Vladimir McTavish: A Scotsman's Guide To Betting

Article by Bernard O'Leary | 10 Aug 2011
  • Vlad McTavish: A Scotsman's Guide To Betting

Doing the Fringe show is a big gamble for any act, especially financially. Scottish stalwart had decided to spread the risk over a whole year by starting with £100 and seeing if some choice bets could turn it into the £7,000 which is roughly the cost of an Edinburgh run.

McTavish talks us through the ups and downs of his brief gambling career: novelty bets on football and politics; failing to learn how to bet on horses and greyhounds; the joys of betting in foreign countries. He's engaging throughout, a cheery, avuncular figure who can think on his feet and is supported by a well-thought out Powerpoint presentation. In fact, he's a bit like Dave Gorman's uncle.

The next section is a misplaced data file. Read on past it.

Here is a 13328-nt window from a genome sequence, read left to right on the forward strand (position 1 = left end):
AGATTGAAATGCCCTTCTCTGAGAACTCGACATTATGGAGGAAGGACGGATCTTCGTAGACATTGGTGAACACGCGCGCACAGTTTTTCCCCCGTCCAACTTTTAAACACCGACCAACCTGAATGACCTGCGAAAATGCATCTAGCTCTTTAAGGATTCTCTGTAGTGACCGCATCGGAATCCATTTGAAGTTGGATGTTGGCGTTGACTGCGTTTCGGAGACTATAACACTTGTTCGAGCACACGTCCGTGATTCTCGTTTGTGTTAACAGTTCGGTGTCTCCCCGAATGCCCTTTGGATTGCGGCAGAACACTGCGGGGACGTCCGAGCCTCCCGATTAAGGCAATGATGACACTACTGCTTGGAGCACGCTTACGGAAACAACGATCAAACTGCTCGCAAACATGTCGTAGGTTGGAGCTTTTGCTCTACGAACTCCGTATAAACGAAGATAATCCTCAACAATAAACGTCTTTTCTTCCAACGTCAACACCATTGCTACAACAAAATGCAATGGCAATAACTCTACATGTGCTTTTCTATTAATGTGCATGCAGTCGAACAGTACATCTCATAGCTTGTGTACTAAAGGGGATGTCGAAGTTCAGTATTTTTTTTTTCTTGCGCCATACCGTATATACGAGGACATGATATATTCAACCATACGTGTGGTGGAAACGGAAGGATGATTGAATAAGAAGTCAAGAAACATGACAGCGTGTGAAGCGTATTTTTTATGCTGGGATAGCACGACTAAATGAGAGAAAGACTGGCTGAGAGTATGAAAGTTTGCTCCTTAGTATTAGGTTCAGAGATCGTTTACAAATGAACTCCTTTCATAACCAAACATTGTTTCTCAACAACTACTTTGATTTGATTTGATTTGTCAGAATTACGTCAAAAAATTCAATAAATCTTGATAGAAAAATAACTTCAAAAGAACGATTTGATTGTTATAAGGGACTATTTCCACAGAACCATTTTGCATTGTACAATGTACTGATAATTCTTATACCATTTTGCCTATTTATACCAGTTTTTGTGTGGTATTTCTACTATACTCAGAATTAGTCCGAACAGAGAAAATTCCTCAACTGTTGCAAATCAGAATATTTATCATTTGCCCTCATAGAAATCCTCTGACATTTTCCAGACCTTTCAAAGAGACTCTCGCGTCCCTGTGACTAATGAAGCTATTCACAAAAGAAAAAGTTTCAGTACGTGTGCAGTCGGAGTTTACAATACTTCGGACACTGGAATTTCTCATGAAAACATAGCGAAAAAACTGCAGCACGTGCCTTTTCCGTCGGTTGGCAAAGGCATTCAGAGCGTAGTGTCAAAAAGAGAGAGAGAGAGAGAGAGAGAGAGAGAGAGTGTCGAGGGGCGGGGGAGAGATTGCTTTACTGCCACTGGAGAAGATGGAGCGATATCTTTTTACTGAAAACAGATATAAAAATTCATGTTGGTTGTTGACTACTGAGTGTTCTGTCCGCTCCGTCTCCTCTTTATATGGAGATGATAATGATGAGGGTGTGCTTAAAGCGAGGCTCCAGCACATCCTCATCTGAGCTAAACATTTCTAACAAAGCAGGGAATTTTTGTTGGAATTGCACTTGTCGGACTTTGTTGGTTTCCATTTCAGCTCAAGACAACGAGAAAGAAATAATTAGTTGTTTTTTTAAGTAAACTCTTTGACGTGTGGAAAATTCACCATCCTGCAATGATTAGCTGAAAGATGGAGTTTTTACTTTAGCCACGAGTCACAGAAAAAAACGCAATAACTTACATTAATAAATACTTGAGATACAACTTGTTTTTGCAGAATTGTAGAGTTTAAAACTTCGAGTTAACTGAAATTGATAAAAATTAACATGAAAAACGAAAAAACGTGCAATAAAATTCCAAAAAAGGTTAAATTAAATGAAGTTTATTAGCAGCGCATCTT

There aren't any of the zany novelty bets favoured by other comedians doing this type of show, and it seems that McTavish genuinely hoped to win the cash. It adds a nice bit of tension to the show as the running total rises, falls and rises again and you can sense the personal stake he has in it. He maybe could have done with one huge, climactic bet to end the show, although his rant about Ryanair is certainly an adequate closer.

McTavish is established now as one of those acts you have to see every Fringe. A safe bet and a funny guy.

Vlad McTavish: A Scotsman's Guide To Betting, The Stand IV, Aug 4-28 (not 15th), 19:05, £7/£8